If a 0.5 goal per game scorer (which noted previously, there are only two of) won't normally score five goals in a ten game set. Some sets will have more, while others will have less. In addition, any set with five goals will not likely have five games with goals and five without. The more normal situation is those five goals being likely scored between two to four games, which means there are most likely six to eight games without goals in a set of ten for a 0.5 goal a game scorer. The cherry on top to all this is that those games without goals are not likely to be spread out evenly but will come in bunches, as will the games with goals.

And voilà, randomness creates a streaky goalscorer even out of the best of players. The effect of randomness on creating streaks becomes even more intensified as a player averages less goals per game.

It's merely a psychological fact that our brain inherently looks for patterns and has a poor perception of what random distribution truly looks or feels like.

A famous example of this effect was the shuffle function on Apple's iPod line. Originally the iPod's shuffle function was truly random. Can you guess what happened? They had to change the programming due to public pressure from massive amounts of complaints of the shuffle function seeming to be non-random. Too often songs were being played from the same artists or even the same album in succession of two or three in a row, sometimes even in the same order as on the album. When Apple made the change,Steve Jobs was quoted: We're making it less random to make it feel more random.

Another famous example is a little party trick for number nerds. Give someone two pieces of identical paper, a pen and a coin. Tell the person to write an order of 50 pretend coin-tosses in a row, without you seeing the paper. Then have the person actually do the experiment, again without your knowledge and writing the results down. Far more often than not (unless your friend has heard this trick or knows numbers), picking out the real and fake coin-toss is easy. The real coin-toss will likely have the largest streak. The fake coin-toss will have very few large streaks and be almost patterned like with a very even distribution.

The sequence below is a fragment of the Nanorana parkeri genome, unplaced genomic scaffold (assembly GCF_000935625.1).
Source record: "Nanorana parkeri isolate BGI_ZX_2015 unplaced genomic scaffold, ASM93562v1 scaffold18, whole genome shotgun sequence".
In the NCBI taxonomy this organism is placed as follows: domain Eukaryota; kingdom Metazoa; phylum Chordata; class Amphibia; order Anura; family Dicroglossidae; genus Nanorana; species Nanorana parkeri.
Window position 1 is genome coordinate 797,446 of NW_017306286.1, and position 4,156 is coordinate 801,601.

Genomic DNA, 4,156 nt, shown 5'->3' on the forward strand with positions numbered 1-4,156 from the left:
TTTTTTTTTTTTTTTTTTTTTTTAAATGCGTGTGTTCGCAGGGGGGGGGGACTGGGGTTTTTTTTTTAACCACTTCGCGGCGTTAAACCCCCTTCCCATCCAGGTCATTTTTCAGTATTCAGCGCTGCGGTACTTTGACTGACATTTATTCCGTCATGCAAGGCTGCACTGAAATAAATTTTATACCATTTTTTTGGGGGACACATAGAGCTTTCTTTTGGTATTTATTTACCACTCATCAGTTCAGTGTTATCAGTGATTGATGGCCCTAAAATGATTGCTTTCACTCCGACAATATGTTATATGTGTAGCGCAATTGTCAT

In a lot of ways, the change from past to modern era NHL has been a bit tougher for Jets fans to grasp, as some have been at least partially removed since 1996. Between 1990 and 1996, there were 103 forty or more goal player seasons. That's about 17 a season. Over the last three years there has only been 52 thirty or more goal player seasons, plus 16 players who scored 30 or more pro-rated goals in the 2012-13 lockout shortened season (which is actually easier to do in a shortened season). That's about 22 a season.

In addition, randomness is not intuitive to humans. It's not natural for us to view randomness as not being evenly distributed, just like it is natural for us to impose a pattern when trying to create randomness. Streaks will happen. For the most part, the consistent player is less of a skill and more of a chance; a chance that becomes more likely as you score more goals, but goals are becoming rarer and rarer in the new NHL.